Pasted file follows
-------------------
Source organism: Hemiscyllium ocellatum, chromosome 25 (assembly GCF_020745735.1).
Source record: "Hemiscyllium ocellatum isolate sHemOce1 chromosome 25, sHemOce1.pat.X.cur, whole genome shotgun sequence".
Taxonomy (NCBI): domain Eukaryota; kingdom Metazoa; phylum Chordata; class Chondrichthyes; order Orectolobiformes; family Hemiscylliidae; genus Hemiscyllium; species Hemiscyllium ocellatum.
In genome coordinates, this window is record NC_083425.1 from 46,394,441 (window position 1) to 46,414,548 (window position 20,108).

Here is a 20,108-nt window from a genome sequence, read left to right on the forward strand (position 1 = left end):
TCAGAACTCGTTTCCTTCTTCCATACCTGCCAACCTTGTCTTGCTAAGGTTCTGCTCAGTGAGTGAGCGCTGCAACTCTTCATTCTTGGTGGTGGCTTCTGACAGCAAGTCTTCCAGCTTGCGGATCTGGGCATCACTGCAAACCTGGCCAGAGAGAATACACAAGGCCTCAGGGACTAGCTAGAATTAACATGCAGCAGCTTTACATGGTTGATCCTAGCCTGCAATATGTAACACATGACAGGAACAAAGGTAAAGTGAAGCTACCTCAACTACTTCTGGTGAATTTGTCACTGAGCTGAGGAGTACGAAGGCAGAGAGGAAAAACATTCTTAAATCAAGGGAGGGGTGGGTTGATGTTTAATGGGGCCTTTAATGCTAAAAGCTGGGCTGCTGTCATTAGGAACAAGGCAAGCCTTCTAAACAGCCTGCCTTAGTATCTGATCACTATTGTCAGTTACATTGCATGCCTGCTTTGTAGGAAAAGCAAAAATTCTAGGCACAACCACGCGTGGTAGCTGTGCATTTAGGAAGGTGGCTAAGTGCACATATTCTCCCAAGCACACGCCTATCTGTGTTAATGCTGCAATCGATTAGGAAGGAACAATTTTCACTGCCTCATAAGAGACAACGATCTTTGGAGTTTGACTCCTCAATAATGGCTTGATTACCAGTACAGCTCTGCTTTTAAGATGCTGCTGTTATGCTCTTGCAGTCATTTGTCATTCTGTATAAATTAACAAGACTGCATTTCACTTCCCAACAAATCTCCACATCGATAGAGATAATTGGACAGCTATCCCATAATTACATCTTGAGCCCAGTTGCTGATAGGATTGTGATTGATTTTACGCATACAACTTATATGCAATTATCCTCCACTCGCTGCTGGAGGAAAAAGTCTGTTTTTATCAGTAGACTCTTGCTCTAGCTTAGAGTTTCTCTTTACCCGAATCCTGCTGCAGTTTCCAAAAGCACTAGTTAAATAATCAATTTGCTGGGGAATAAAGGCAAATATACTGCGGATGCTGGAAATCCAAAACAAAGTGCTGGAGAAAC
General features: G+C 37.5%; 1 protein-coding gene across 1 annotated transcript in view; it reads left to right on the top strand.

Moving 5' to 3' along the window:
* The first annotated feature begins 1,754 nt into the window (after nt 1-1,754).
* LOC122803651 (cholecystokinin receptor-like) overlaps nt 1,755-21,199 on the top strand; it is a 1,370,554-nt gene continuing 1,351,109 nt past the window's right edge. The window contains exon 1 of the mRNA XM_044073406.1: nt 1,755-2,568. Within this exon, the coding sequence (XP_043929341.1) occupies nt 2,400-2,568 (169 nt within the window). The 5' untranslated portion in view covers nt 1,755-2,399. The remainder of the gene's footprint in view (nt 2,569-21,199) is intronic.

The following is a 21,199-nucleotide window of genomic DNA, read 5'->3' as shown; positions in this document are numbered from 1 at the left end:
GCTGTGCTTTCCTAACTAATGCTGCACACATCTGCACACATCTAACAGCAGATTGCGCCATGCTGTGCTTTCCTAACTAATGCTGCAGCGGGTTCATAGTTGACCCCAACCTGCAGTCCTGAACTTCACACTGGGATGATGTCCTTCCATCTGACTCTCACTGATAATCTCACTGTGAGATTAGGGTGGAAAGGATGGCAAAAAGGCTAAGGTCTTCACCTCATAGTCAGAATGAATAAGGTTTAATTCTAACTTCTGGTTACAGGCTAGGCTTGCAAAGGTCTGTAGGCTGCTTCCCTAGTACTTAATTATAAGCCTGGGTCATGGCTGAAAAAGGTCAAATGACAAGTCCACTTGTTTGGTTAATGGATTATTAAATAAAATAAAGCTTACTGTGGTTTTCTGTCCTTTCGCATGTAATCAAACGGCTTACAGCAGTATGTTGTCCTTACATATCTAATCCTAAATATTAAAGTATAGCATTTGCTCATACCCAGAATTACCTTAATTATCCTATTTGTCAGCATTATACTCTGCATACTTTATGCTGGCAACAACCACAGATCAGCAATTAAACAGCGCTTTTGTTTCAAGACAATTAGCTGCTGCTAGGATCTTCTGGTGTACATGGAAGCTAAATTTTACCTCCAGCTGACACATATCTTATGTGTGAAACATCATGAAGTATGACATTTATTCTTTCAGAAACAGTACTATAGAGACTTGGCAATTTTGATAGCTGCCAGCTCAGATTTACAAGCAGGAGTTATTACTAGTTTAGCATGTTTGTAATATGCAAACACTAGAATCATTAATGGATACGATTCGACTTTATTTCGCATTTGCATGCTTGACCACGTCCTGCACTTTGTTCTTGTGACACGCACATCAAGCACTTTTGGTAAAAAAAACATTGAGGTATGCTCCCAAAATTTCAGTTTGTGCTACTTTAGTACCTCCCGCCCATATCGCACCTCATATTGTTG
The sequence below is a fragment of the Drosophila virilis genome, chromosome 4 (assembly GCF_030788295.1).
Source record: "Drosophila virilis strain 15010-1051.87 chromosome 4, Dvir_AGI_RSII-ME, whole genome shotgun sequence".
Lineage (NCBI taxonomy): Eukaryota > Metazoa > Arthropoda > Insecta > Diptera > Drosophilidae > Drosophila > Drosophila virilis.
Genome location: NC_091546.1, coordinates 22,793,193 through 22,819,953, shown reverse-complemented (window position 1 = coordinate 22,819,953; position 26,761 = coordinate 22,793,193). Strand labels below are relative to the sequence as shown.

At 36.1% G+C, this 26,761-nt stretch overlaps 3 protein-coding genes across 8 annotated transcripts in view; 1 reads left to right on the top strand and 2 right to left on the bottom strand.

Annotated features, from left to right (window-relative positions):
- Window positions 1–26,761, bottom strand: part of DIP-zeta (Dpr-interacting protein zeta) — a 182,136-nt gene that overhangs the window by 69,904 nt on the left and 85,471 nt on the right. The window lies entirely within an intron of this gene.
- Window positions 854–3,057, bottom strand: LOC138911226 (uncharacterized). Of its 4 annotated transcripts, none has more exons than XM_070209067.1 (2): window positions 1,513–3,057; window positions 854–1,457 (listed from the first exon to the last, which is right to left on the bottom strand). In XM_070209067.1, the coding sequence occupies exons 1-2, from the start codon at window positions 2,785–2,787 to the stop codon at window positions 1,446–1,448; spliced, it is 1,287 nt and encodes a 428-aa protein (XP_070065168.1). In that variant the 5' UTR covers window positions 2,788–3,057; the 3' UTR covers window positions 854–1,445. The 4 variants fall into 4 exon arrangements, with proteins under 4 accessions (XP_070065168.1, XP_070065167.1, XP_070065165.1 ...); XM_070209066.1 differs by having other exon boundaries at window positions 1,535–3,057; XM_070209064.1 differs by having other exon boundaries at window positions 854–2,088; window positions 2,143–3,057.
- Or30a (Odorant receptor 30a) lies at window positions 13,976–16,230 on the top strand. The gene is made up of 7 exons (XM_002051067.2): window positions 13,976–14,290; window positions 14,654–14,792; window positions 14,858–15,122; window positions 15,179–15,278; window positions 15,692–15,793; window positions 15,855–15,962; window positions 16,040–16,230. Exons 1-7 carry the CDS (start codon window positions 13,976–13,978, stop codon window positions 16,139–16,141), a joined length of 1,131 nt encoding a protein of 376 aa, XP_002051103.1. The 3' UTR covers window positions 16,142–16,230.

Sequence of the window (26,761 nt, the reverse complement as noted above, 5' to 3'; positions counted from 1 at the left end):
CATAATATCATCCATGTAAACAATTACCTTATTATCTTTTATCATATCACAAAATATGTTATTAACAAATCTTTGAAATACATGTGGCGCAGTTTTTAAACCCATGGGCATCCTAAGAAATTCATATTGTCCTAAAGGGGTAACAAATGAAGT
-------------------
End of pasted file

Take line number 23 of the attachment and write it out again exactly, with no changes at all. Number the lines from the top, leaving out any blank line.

CATAATATCATCCATGTAAACAATTACCTTATTATCTTTTATCATATCACAAAATATGTTATTAACAAATCTTTGAAATACATGTGGCGCAGTTTTTAAACCCATGGGCATCCTAAGAAATTCATATTGTCCTAAAGGGGTAACAAATGAAGT